Aloof from the hustle and bustle of the office going crowds, an impressive building stands on Janpath (People’s way) in New Delhi. Frequented mostly by the foreign tourists and school children on day excursions arranged by their schools, this impressive building, exhibits some of the rarest archeological gems from ancient India and China. Out of the large collection of antiques in possession of the National Museum, three categories of antiques are the most impressive. The stone carvings of the ancient India, Indus valley civilization relics and lastly the Sir Aurel Stein collection from Taklamakan and other desert areas of China, are perhaps some of the the most unique and exquisite remnants from a long gone by and ancient era. These aptly demonstrate the richness of culture and history of the Indian sub continent and also it’s effect on the famous silk route from China to India and to the west.
In this serial, I would be trying to recapture some of the history and the glamour from this ancient past. Luckily for me, National Museum allows to take photographs of the exhibits. I was thus able to take snaps of the exhibits that impressed me most. We begin our tour with the ‘Aurel Stein collections’ from Chinese Turkmenistan or today’s Xinjiang..
Sir Aurel Stein, the foremost, amongst the archaeological explorers of the early 20th century, led three major expeditions to Chinese Turkmenistan (Presently known as Xinjiang) and western chinese areas around the great deserts of ‘Takala Makan’, ‘Lop-Nor’ and ‘Gobi’, during 1900-01, 1906-08 and 1913-16 . His expeditions were financed and supported by Government of India.
Sir Aurel Stein was born in Budapest, Hungary and was the youngest son of his parents. His brother, who was much elder to him, and his maternal uncle, groomed him and influenced his education so as to prepare him for a scholarly career in a university. He however, opted for a job in British India. Right from his childhood, he had a fascination for Central Asia and wanted to travel in the footsteps of ‘Alexander the Great’. His job in India introduced him to ancient Indian culture and he became interested in ‘Gandhar’ influence on early Buddhist culture. He felt that this ancient culture must have influenced the ancient silk route towns in China. During his expeditions,which were organized almost single handedly by him, he discovered large number of objects, artifacts, silk banners- books, Stuccos and Frescos from a wide area on the rim of these great deserts. His name became almost legendary in his times.In all Stein marched some 25000 miles across Central Asia, often in appalling conditions. He was festooned with international Honours, but to the Chinese, he was an imperialist villain who systematically robbed them of their history.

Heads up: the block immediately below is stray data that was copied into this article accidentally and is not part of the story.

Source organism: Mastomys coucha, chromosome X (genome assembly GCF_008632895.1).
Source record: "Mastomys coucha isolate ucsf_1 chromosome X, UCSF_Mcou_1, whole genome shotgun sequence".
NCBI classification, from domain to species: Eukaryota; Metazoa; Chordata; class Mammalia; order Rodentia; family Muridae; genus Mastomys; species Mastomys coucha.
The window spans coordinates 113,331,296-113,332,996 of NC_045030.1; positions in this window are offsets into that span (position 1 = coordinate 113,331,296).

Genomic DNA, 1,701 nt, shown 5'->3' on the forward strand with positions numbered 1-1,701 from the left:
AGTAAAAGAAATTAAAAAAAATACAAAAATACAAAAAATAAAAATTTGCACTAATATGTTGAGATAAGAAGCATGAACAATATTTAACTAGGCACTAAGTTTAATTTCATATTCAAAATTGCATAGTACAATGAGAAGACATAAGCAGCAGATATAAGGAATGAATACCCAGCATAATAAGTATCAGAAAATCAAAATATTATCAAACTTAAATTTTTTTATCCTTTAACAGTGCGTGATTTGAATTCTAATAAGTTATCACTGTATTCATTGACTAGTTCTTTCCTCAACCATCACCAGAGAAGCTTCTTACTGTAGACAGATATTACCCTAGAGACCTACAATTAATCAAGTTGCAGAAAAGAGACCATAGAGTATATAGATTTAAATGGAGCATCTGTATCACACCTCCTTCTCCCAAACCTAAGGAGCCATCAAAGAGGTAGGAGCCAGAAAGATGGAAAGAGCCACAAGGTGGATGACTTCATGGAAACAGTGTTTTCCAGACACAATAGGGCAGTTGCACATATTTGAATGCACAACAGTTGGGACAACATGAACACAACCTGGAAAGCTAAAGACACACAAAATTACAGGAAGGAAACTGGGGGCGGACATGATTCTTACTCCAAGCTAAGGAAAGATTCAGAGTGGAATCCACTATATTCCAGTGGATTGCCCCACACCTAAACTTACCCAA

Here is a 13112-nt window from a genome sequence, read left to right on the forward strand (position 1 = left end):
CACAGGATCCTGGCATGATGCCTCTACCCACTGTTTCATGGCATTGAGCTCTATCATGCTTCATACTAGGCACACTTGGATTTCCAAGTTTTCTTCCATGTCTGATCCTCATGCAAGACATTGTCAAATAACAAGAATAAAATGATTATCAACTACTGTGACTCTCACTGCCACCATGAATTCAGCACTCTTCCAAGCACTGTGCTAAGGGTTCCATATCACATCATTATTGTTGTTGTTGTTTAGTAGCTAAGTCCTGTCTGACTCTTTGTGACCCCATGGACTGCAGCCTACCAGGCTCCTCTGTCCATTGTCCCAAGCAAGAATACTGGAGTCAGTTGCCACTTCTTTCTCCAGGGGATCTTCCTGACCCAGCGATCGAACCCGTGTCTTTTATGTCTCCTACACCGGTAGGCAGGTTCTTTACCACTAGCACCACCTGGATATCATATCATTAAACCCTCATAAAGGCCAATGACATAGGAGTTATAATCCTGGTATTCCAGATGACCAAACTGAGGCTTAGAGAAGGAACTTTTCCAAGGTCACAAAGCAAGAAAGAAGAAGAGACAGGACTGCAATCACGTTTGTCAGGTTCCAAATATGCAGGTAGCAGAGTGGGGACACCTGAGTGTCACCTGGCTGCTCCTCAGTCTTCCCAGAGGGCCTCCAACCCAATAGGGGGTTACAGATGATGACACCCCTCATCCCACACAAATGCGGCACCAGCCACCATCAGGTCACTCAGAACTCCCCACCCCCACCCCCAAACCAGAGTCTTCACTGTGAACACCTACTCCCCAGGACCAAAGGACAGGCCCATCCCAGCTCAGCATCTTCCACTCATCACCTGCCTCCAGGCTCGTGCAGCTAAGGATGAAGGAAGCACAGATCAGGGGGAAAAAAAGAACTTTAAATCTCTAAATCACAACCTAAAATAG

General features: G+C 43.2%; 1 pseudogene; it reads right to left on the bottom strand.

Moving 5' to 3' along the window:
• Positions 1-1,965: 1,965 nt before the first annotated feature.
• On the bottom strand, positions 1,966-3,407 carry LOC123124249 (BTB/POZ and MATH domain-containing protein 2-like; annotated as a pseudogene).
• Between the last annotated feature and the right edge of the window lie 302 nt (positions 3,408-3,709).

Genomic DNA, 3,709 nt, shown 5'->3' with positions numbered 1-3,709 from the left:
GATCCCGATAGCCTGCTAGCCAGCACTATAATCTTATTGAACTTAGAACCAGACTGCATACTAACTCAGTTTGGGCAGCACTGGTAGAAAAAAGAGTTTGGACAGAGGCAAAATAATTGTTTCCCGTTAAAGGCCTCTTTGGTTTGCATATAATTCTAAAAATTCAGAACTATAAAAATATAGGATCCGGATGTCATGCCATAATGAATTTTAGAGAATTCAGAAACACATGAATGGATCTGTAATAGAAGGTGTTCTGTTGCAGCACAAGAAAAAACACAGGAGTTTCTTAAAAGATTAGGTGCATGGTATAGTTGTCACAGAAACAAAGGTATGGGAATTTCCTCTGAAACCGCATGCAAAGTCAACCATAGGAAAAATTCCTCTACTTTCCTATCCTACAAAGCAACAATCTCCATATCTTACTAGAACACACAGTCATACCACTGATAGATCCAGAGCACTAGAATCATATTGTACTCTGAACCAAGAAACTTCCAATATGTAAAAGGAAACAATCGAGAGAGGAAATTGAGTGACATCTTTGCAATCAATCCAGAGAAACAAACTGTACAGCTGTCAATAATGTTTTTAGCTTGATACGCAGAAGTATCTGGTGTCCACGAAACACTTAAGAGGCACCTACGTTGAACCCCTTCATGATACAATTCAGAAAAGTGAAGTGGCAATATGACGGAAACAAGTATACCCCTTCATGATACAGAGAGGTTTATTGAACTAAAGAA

The places in China, from where Aurel Stein collected the antiques, is shown with yellow markers in this Google Earth image.
In all the three expeditions, one place which Sir Aurel Stein made a point to visit, was Khotan, a desert oasis, located on south west side of the great Taklamakan desert. In each of these visits, he found a wealth of terracotta and wooden figurines and objects. A small village called ‘Yotkan’ lies few Kilometers north-west of Khotan. Stein discovered many antiques here in a pit, which as Stein found out, was an abandoned gold mine famous for gold dust. At the New Delhi Museum, I found at least five beautiful exhibits from Khotan and Yotkan (a small village few KM away from Khotan.) area.
A Pilgrim’s water bottle.
Stein describes this as “Terra-cotta bottle, shaped like pilgrim bottle, with short expanding neck and mouth, small handles tucked under spreading lip, flat base. Each side decorated with fully open lotus occupying whole surface ; two rows of petals with grotesque human head in centre. Bands of herring-bone pattern divide two sides. Surface coated with rich red glossy slip resembling quality of Samian ware. The grotesque is applied and has no slip over it. Very good work. 6” x 4- 3/4” x 3-3/8”. This bottle was procured by Stein from Yotkan gold mine area.
A Man with wine container
Stein describes this terracotta fragment as “.showing a Bacchic(intentionally shocking) figure applique, of unmistakable Gandhara type, with wine-skin and rhyton (Vessel for drinking or pouring a drink) ; the handles with fine palmette(spread like a palm leaf) ornaments, Fresco of neck of terracotta vessel, with Bacchic figure appliqué. Pose of figure suggests atlas-like supporters found in Gandhara friezes (A decorative horizontal band). Seated on ground the figure has left foot planted with lower leg vertical ; right leg missing but probably bent and resting flat ; side of knee and ankle touching ground. Body inclined to right. Head , turned slightly upward towards long pendent object held up at arms length in left hand. Right hand at right side, grasps mouth of wine-skin. Upraised object probable a form of rhyton. Head of child. Bracelets, and a mark at neck, perhaps necklet, or edge of tunic. Head slightly weathered. 3-5/8″ X 2-1/8”. This item also obtained from Yotkan.
Next three exhibits are from collection of antiques by Mr. C. Hardinge, late British Vice-Consul at Kashgar in Xinjiang, acquired from one Badruddin Khan and generously presented by him to the museum in 1923.
Monkey carrying a bowl
Stein describes this as “Terracotta ornament, from pottery vessel. Grotesque monkey, modeled in the round, squatting on part of wall of vessel and supporting a small bowl on his head. The two arms upraised steadying the bowl. Treatment very stylized. Broad grinning sharp-cut mouth showing upper row of teeth ; eyes, just two punched rings with straight gash at inner and outer angle; nose flat. Fur on body expressed by widely spaced dashes. Figure would appear to have been placed on upper curve of vessel near mouth. Broken and mended, but part of small bowl missing. 6” X 4-1/8” ”
Buddha and Avalokitesvara